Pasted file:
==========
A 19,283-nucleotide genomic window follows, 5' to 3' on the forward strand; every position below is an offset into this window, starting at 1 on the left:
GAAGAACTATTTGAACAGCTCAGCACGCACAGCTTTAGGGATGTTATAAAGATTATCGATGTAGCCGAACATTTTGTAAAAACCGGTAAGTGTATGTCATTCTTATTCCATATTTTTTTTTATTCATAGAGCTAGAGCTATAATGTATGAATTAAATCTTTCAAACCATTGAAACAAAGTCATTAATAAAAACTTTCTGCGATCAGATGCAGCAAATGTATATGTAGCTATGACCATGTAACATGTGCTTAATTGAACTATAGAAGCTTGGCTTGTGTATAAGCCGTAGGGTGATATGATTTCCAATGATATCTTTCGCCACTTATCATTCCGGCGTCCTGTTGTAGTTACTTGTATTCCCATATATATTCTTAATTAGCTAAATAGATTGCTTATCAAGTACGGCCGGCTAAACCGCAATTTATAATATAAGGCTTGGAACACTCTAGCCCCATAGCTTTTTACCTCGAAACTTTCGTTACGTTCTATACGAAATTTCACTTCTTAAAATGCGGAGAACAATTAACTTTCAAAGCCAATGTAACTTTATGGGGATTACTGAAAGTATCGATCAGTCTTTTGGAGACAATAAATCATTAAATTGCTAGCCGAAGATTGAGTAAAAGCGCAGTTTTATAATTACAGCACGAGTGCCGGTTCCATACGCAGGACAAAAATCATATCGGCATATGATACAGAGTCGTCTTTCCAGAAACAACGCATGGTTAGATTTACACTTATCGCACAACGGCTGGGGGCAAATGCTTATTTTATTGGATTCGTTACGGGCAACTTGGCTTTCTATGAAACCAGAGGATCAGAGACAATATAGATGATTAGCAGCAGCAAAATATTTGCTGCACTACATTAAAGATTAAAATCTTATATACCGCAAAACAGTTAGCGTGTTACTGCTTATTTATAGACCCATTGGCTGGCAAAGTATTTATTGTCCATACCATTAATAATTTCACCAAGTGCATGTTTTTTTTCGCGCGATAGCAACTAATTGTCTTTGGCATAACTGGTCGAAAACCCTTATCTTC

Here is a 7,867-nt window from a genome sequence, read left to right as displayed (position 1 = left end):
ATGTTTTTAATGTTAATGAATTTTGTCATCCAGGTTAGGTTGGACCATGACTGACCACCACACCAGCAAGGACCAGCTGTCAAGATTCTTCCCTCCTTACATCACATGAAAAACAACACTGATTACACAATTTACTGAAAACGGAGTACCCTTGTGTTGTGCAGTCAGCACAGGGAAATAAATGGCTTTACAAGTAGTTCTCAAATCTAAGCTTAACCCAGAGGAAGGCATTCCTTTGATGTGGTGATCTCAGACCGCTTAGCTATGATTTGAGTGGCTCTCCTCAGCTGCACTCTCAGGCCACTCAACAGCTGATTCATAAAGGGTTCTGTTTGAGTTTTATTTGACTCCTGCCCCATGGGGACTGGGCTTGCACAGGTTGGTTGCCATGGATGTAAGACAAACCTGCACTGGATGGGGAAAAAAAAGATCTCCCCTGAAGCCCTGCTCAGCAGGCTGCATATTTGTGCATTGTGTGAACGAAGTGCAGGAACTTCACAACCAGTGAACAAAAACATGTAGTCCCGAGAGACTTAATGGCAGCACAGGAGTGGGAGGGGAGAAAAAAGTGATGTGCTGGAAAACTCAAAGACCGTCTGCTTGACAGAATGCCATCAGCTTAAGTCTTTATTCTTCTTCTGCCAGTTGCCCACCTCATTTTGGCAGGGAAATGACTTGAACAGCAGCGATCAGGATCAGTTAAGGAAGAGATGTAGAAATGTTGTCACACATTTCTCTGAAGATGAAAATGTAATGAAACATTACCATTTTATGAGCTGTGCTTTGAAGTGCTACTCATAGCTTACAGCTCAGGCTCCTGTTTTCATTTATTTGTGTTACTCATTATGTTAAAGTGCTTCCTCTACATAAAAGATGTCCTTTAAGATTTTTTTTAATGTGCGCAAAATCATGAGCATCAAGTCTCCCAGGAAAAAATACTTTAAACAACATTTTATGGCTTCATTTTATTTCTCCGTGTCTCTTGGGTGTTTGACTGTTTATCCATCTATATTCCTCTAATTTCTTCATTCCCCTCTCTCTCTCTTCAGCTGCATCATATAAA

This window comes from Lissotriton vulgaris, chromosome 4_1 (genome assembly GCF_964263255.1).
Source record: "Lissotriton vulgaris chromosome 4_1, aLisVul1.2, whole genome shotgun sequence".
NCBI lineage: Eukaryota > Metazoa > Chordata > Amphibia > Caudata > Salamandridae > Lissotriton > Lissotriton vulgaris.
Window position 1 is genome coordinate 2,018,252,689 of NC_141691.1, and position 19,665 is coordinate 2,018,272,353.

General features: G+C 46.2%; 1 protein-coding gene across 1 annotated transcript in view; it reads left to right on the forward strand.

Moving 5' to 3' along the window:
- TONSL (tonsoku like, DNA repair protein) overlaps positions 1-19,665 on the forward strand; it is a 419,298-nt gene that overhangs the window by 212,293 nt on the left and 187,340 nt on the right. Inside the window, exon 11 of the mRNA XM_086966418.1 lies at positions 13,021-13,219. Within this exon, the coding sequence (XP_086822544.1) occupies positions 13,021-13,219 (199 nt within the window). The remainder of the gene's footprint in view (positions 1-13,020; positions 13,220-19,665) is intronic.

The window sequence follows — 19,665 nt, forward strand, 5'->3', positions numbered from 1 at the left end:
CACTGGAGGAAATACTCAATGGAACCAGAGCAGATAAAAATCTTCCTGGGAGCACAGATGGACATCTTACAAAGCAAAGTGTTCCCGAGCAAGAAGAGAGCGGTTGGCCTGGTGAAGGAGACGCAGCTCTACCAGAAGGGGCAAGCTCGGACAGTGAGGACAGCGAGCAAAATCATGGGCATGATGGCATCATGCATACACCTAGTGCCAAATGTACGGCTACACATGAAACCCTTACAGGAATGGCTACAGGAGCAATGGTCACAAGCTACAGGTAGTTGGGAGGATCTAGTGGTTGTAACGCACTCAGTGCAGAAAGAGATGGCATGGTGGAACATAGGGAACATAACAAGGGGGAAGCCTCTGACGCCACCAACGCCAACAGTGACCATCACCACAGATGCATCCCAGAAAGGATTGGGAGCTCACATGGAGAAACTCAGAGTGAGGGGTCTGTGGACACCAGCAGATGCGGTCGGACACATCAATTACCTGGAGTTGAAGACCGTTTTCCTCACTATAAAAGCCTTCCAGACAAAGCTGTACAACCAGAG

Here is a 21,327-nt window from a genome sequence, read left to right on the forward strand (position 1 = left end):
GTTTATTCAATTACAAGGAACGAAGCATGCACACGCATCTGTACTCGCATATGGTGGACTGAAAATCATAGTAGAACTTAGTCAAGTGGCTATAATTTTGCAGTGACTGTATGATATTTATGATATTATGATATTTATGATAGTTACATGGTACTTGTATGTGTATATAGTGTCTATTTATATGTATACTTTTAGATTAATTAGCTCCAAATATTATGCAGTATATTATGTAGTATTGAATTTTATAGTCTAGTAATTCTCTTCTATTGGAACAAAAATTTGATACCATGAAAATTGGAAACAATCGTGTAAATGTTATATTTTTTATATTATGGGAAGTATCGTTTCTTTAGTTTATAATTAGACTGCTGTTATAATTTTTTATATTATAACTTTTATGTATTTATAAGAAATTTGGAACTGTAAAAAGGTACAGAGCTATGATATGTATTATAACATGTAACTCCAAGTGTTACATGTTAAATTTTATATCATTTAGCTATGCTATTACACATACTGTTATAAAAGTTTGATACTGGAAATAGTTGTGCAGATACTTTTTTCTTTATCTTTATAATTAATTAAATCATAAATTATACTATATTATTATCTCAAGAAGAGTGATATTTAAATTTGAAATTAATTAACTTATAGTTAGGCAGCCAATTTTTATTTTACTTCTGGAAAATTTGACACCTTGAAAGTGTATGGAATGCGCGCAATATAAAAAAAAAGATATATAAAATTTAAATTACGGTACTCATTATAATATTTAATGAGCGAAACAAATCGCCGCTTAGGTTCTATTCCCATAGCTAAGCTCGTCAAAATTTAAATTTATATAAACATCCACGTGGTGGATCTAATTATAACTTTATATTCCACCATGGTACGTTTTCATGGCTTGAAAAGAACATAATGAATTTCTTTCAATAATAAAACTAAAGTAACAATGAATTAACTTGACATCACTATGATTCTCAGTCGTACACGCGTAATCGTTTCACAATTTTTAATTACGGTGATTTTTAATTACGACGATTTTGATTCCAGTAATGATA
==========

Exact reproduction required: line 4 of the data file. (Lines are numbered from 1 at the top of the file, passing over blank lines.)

ATGTTTTTAATGTTAATGAATTTTGTCATCCAGGTTAGGTTGGACCATGACTGACCACCACACCAGCAAGGACCAGCTGTCAAGATTCTTCCCTCCTTACATCACATGAAAAACAACACTGATTACACAATTTACTGAAAACGGAGTACCCTTGTGTTGTGCAGTCAGCACAGGGAAATAAATGGCTTTACAAGTAGTTCTCAAATCTAAGCTTAACCCAGAGGAAGGCATTCCTTTGATGTGGTGATCTCAGACCGCTTAGCTATGATTTGAGTGGCTCTCCTCAGCTGCACTCTCAGGCCACTCAACAGCTGATTCATAAAGGGTTCTGTTTGAGTTTTATTTGACTCCTGCCCCATGGGGACTGGGCTTGCACAGGTTGGTTGCCATGGATGTAAGACAAACCTGCACTGGATGGGGAAAAAAAAGATCTCCCCTGAAGCCCTGCTCAGCAGGCTGCATATTTGTGCATTGTGTGAACGAAGTGCAGGAACTTCACAACCAGTGAACAAAAACATGTAGTCCCGAGAGACTTAATGGCAGCACAGGAGTGGGAGGGGAGAAAAAAGTGATGTGCTGGAAAACTCAAAGACCGTCTGCTTGACAGAATGCCATCAGCTTAAGTCTTTATTCTTCTTCTGCCAGTTGCCCACCTCATTTTGGCAGGGAAATGACTTGAACAGCAGCGATCAGGATCAGTTAAGGAAGAGATGTAGAAATGTTGTCACACATTTCTCTGAAGATGAAAATGTAATGAAACATTACCATTTTATGAGCTGTGCTTTGAAGTGCTACTCATAGCTTACAGCTCAGGCTCCTGTTTTCATTTATTTGTGTTACTCATTATGTTAAAGTGCTTCCTCTACATAAAAGATGTCCTTTAAGATTTTTTTTAATGTGCGCAAAATCATGAGCATCAAGTCTCCCAGGAAAAAATACTTTAAACAACATTTTATGGCTTCATTTTATTTCTCCGTGTCTCTTGGGTGTTTGACTGTTTATCCATCTATATTCCTCTAATTTCTTCATTCCCCTCTCTCTCTCTTCAGCTGCATCATATAAA